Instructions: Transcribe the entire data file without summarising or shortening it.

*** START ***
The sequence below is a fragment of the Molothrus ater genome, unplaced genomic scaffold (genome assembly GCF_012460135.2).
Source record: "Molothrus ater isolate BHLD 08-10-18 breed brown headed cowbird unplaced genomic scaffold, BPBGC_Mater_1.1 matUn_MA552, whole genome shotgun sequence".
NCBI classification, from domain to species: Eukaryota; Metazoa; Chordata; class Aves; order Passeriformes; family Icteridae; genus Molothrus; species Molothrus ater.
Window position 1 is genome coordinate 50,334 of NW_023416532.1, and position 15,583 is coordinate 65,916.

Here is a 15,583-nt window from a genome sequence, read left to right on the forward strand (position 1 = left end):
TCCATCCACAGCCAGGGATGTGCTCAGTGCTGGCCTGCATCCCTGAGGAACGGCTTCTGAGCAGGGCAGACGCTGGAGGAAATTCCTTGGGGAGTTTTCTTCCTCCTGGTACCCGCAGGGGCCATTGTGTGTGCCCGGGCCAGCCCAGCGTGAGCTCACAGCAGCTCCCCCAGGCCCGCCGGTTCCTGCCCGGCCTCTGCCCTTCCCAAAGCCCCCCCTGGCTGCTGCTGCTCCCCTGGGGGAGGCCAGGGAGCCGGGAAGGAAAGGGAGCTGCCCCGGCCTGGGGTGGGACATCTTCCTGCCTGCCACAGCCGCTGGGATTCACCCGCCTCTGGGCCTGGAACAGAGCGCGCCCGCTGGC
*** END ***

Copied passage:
The sequence below is a fragment of the Molothrus ater genome, unplaced genomic scaffold (genome assembly GCF_012460135.2).
Source record: "Molothrus ater isolate BHLD 08-10-18 breed brown headed cowbird unplaced genomic scaffold, BPBGC_Mater_1.1 matUn_MA552, whole genome shotgun sequence".
NCBI classification, from domain to species: Eukaryota; Metazoa; Chordata; class Aves; order Passeriformes; family Icteridae; genus Molothrus; species Molothrus ater.
Window position 1 is genome coordinate 50,334 of NW_023416532.1, and position 15,583 is coordinate 65,916.

Here is a 15,583-nt window from a genome sequence, read left to right on the forward strand (position 1 = left end):
TCCATCCACAGCCAGGGATGTGCTCAGTGCTGGCCTGCATCCCTGAGGAACGGCTTCTGAGCAGGGCAGACGCTGGAGGAAATTCCTTGGGGAGTTTTCTTCCTCCTGGTACCCGCAGGGGCCATTGTGTGTGCCCGGGCCAGCCCAGCGTGAGCTCACAGCAGCTCCCCCAGGCCCGCCGGTTCCTGCCCGGCCTCTGCCCTTCCCAAAGCCCCCCCTGGCTGCTGCTGCTCCCCTGGGGGAGGCCAGGGAGCCGGGAAGGAAAGGGAGCTGCCCCGGCCTGGGGTGGGACATCTTCCTGCCTGCCACAGCCGCTGGGATTCACCCGCCTCTGGGCCTGGAACAGAGCGCGCCCGCTGGC